In the world of Blueprints, local actions spread and join up –- like the C40 megacities pact of mayors and others, experimenting and sharing good practices around carbon emissions, transport and energy efficiency. During the next decade, the Blueprints world is diverse. Different parts use different approaches to promote energy efficiency, and technology development. Some choose taxes. Others use mandates. Some look for voluntary action by businesses and consumers. The most successful approaches spread. However, the diversity makes life difficult for investment. Pressure is created on local, national and international authorities to harmonize arrangements better.
I would like to highlight that bio-fuels are an important factor in both scenarios. All in all, the entire video is very optimistic...even the Scramble scenario has a happy ending...

Eventually a new, more positive phase emerges. Enforced steps to reduce energy demand gradually have an effect. …Individual, local efforts to promote renewable energy sources start to pay off. Renewables become well enough established, and on a large enough scale, to be competitive.

No doomer die-off in Shell's future. I guess that would not be a positive PR campaign.

As for how it is really going to play out, I know which scenario sounds more realistic. Surely, if we cannot get the American people to agree on anything, how can the entire world come together in a unified fashion. The scramble scenario certainly sounds like the path we are currently on. Perhaps it may end up being a combination of the two. Only time will tell.


Thursday, June 19, 2008

Rickets on the Rise?

I caught a snippet of this Osgood File while commuting the other day and found it quite disturbing. He claims there is an increasing number of cases of rickets in U.S. children. At first I was not 100% sure what rickets was (unsure of the difference between rickets, scurvy and scabies), but I was pretty sure that it was one of those maladies that you were only supposed to read about. As he explained further, my memory was is a bone condition that is exacerbated by Vitamin D and calcium deficiency as well as a lack of sunlight and exercise. It is quite unsettling to think that children's legs are actually bending under their own wight.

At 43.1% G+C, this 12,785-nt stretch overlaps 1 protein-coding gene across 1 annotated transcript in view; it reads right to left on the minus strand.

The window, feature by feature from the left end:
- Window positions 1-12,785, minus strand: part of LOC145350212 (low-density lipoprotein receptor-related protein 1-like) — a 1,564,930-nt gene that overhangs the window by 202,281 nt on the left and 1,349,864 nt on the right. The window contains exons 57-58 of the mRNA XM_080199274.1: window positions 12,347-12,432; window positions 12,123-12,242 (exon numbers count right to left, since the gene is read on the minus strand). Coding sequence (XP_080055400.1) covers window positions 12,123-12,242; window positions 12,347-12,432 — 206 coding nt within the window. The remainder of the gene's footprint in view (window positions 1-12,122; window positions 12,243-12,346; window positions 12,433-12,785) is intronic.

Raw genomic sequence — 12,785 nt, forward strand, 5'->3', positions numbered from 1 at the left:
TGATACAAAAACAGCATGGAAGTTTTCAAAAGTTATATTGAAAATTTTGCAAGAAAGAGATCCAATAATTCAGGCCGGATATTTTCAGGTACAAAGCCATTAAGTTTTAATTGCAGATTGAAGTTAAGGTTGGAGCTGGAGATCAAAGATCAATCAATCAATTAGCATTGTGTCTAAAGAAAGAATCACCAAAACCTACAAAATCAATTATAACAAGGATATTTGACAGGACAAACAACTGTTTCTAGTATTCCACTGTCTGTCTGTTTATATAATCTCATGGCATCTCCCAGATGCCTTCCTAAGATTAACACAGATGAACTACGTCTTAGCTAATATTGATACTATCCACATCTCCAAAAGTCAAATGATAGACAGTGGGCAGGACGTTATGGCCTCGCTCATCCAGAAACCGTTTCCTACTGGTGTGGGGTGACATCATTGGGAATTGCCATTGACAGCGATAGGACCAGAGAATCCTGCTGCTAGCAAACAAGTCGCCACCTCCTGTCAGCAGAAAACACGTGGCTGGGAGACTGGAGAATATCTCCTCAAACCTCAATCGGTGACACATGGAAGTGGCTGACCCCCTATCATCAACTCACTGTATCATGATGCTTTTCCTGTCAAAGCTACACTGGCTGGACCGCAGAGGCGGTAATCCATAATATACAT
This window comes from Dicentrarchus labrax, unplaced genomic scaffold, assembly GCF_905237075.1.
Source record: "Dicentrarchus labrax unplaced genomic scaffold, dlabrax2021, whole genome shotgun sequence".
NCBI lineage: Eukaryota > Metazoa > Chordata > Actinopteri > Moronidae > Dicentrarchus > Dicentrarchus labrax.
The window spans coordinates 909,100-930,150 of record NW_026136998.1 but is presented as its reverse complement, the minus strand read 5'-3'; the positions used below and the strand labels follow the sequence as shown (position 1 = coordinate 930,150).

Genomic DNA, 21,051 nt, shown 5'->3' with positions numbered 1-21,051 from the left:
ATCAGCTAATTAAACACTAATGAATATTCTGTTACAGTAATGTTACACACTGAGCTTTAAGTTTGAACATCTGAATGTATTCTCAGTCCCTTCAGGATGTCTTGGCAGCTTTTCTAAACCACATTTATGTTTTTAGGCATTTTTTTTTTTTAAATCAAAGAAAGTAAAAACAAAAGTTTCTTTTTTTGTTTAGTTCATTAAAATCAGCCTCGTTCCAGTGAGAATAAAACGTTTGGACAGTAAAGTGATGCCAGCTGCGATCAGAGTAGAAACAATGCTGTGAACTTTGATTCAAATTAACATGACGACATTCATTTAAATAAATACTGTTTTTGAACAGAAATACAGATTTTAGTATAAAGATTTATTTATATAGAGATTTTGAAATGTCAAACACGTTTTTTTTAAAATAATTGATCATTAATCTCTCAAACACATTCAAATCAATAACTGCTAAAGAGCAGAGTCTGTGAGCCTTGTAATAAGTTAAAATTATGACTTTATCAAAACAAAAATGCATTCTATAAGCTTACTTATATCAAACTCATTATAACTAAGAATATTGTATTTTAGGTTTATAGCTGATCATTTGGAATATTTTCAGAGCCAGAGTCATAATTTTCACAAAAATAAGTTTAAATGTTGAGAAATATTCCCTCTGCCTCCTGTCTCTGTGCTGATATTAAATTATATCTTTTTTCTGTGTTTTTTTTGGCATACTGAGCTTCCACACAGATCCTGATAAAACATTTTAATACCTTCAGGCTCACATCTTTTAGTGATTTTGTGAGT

It seems soda is supplanting milk more often in today's diets, undermining our health in many ways. Sunlight stimulates Vitamin D production in the body and exercise has been shown to increase bone density. Sitting inside playing video games does not help in either regard.

According to this article, rickets is still a rather rare disease...but being so easily preventable it seems very sad for it to still afflict anyone.


Wednesday, June 18, 2008

Evaporated Cane Juice

If you ever happen to look at food labels, you may have run across this: "Evaporated Cane Juice"(ECJ). It seems to be commonly found in organic products and other 'health' foods. I noticed it one day, and it got me is that different than plain old sugar? Is it really more healthy or are they just trying to pull a fast one on me? So, being the curious fellow I am...I googled it.

Here's what I found:

Basically, Evaporated Cane Juice is sugar that is a little less processed. Wikipedia has a good section on sugar cane processing. There are two schools of thought about ECJ...

1) Any carbohydrates that are less refined are better, and the less refined product has more nutrients
2) The two products are nearly identical in chemical composition, yet not in save your cash

Here are two sources that claim health benefits:

Evaporated cane juice is a healthy alternative to refined sugar. While both sweetners are made from sugar cane, evaporated cane juice does not undergo the same degree of processing that refined sugar does. Therefore, unlike refined sugar, it retains more of the nutrients found in sugar cane.

This site compares many different types of sugar products:

Here is a blog that does not believe the benefits out weigh the increased cost:

Evaporated cane juice and plain old sugar are unequivocally the same, α-D-fructofuranosyl β-D-glucopyranoside (aka, sucrose, table sugar).

It seems to me that it is very similar to regular sugar. All things being equal, it does have higher amounts of certain nutrients, so it probably is a bit better. The B vitamins that it provides are readily found in many other common foods, however. Organic ECJ seems to be a popular way to sweeten organic products, so environmentally and ecologically it may come out ahead.

I rarely do much baking and do not use very much granulated sugar at all. Since the price is much higher, I probably would not buy ECJ over regular white sugar. However, when checking labels, now I know what the term means and can purchase accordingly.

Other sugar posts:
Evaporated Cane Juice: Part II
High Fructose Corn Syrup
Caramel Apples
Sugar and the Environment
Alternative Sugar Names
A Look at Agave
Where to Buy


Tuesday, June 17, 2008

Hypermiling Update: 6/13/08

Surprisingly to me, the few days that I had to run the A/C did not affect my results too much. Luckily, the weather has mellowed a bit. Another above average tank puts my overall FE at 26.3mpg.

Updated overall stats for hypermiling (since 2/4/08):

Fuel price chart:


Sunday, June 15, 2008

More Peak Oil - Hirsch Report

Here is another report on peak oil by Dr. Robert Hirsch (2005). The link below is actually a brief summary of a larger Department of Energy report which I have not yet finished. The summary covers all the basic peak oil points, but has as interesting passage regarding mitigation that I would like to highlight here.